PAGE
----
While the Sacraments are primarily intended to give grace, they also give great consolation in the battle of life. This is particularly true of Penance and the Holy Eucharist, which give us the courage to face the most severe temptations with peace of soul, and to advance rapidly in the love of God. Even if on some occasion we have the misfortune to yield to temptation and to defile our soul with mortal sin, the Sacrament of Penance will restore us to God's friendship and provide us with renewed vigor for the combat.

In Holy Communion we find the solace of Christ's intimate presence in our souls-a comfort that no earthly friendship can provide. And we have His own consoling promise that those who eat His flesh and drink His blood will thereby merit a glorious resurrection on the last day.

The Blessed Sacrament is our solace not only when we receive Holy Communion, but also when we visit Our Lord in the tabernacle to present our petitions, to seek light in the problems that beset us, to thank Him for all He has done for us, to beg His blessings on those we love, to implore His mercy on the troubled world.


The doctrine of the Communion of Saints is a most comforting feature of the Catholic religion, if it is applied to the difficulties of daily life. It means that we can always find in the lives of the Saints directions as to what course we should follow, and it also means that, if we turn to them as our heavenly advocates, they will support us in our afflictions. Like us, they had to undergo the trials of life; now they will help us by their example and by their intercession before the throne of God.

The Catholic doctrine that the Angels are deputed by the Almighty to watch over us and to help us in our needs is also most consoling. To-day's Mass, both in the Gradual and in the Gospel, repeats the encouraging statement of the Old Testament: "He hath given His Angels charge over thee to keep thee in all thy ways. In their hands they shall bear thee up, lest at any time thou dash thy foot against a stone."

The doctrine of purgatory, far from being harsh or terrifying, is a most blessed portion of Catholic truth. It serves to soothe our grief at parting from our loved ones to realize that we can still assist them after they have passed into eternity. And we have the assurance that, when they have attained to eternal bliss through our assistance, they will lovingly watch over us and help us to win the crown of everlasting happiness.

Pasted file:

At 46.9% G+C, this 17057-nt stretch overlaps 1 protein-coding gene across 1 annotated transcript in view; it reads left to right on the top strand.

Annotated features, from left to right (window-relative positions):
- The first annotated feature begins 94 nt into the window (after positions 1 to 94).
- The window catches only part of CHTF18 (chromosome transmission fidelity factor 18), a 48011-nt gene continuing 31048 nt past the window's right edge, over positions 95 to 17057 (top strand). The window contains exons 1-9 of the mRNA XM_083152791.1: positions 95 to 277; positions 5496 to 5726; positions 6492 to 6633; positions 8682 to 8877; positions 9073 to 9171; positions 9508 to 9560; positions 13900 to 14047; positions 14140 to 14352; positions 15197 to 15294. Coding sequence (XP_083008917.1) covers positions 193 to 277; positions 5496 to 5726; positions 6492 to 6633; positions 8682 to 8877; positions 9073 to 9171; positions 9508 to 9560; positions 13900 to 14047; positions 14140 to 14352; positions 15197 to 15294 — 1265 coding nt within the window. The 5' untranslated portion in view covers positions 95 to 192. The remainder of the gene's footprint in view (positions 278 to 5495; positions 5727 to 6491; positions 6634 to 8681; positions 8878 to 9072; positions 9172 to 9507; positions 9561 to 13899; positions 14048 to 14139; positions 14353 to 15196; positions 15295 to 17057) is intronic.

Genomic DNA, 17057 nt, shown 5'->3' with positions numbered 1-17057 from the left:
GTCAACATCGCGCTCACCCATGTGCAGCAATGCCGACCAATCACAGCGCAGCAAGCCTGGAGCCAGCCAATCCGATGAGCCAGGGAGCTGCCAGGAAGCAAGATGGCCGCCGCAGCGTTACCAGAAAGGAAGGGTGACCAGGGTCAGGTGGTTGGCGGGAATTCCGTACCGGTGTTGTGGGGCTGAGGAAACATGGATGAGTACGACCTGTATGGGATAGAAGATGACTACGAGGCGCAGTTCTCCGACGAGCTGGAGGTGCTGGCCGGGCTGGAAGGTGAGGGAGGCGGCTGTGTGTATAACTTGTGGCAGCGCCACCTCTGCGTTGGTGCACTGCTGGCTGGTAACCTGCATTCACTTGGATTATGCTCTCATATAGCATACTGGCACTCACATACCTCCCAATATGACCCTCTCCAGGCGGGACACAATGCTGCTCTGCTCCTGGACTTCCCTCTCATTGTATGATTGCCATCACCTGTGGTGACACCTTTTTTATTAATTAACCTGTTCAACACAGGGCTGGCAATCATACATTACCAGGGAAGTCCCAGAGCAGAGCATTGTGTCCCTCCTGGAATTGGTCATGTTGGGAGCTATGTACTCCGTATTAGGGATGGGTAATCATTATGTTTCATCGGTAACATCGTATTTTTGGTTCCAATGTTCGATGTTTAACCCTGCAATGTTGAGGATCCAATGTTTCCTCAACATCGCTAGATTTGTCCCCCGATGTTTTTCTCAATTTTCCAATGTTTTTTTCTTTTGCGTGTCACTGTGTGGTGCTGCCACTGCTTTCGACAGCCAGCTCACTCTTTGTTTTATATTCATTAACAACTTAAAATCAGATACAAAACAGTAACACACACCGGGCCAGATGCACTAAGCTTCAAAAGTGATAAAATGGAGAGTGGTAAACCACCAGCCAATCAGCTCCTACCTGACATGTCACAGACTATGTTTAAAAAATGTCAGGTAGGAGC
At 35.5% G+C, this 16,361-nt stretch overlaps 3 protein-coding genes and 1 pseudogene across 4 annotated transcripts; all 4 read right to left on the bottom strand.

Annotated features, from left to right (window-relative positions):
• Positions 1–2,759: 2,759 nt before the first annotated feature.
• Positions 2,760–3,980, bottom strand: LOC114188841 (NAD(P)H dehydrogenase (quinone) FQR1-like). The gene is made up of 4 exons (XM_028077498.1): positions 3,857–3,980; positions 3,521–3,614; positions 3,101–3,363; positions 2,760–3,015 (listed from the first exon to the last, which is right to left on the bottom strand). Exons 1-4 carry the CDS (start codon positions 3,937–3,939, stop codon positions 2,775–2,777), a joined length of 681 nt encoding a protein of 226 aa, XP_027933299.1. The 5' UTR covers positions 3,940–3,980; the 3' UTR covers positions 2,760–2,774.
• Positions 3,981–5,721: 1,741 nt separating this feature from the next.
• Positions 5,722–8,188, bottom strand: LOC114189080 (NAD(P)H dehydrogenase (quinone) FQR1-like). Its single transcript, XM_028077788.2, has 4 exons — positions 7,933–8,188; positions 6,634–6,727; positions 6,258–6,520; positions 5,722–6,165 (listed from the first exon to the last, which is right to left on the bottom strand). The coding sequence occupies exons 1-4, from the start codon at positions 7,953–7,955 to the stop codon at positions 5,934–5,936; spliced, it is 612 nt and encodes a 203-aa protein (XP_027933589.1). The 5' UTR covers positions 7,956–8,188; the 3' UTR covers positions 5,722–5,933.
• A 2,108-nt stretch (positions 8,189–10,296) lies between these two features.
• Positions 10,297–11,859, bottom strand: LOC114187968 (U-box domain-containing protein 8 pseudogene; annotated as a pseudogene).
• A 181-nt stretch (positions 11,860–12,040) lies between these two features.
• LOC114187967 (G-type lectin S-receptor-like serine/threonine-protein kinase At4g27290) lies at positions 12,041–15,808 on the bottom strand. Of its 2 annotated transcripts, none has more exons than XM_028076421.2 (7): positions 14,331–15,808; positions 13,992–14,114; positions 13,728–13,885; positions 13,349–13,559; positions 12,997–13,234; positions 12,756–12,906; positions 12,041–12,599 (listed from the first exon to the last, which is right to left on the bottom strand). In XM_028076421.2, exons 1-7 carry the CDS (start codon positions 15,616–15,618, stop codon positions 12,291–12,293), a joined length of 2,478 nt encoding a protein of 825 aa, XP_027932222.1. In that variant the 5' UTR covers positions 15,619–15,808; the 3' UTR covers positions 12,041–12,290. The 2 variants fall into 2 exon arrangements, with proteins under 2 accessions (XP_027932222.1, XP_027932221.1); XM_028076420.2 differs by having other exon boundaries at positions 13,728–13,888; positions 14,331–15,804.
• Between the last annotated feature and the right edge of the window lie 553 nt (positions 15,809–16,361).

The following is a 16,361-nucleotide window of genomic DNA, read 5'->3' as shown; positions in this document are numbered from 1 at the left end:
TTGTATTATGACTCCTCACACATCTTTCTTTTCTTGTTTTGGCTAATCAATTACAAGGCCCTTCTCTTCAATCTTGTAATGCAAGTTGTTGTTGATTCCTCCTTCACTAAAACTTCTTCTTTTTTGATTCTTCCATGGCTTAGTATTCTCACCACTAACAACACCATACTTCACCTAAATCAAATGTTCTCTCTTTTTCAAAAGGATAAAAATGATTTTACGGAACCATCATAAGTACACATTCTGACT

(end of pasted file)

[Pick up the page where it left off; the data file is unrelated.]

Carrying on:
The doctrine of indulgences, so much misunderstood by those who are not of the household of the faith, should be a source of great peace and solace. Even if we have sinned grievously in the past, as long as we are now restored to God's friendship, we have at our disposal, through the generosity of the Church, a means whereby we can easily pay the debt of temporal punishment due to us so that our punishment in purgatory will be considerably mitigated or even entirely remitted. And nowadays the Church bestows indulgences most lavishly.

We can apply indulgences not only to ourselves but also (in the case of most indulgences) to the souls in purgatory. Thus, we can render great assistance to those whom we loved in life by transferring to them the satisfactions of Our Lord, Our Lady and the Saints committed to us by our loving Mother, the Church.


Imbued with a spirit of trust in God and gratitude for the many consoling features of our holy religion, we should enter devoutly the Lenten season. The fact that Lent is intended to be a period of self-denial does not mean that it is intended to be a time of gloom and mourning. On the contrary, if we determine to spend this Lent in the way intended by the Catholic Church (in a spirit of prayer and contrition and self-denial), it will be a season of great happiness for the joy of God's presence will be in our hearts. The words of St. Paul in today's Epistle will be verified of us: " sorrowing, yet always rejoicing, as needy, yet enriching, as having nothing, and possessing all things.”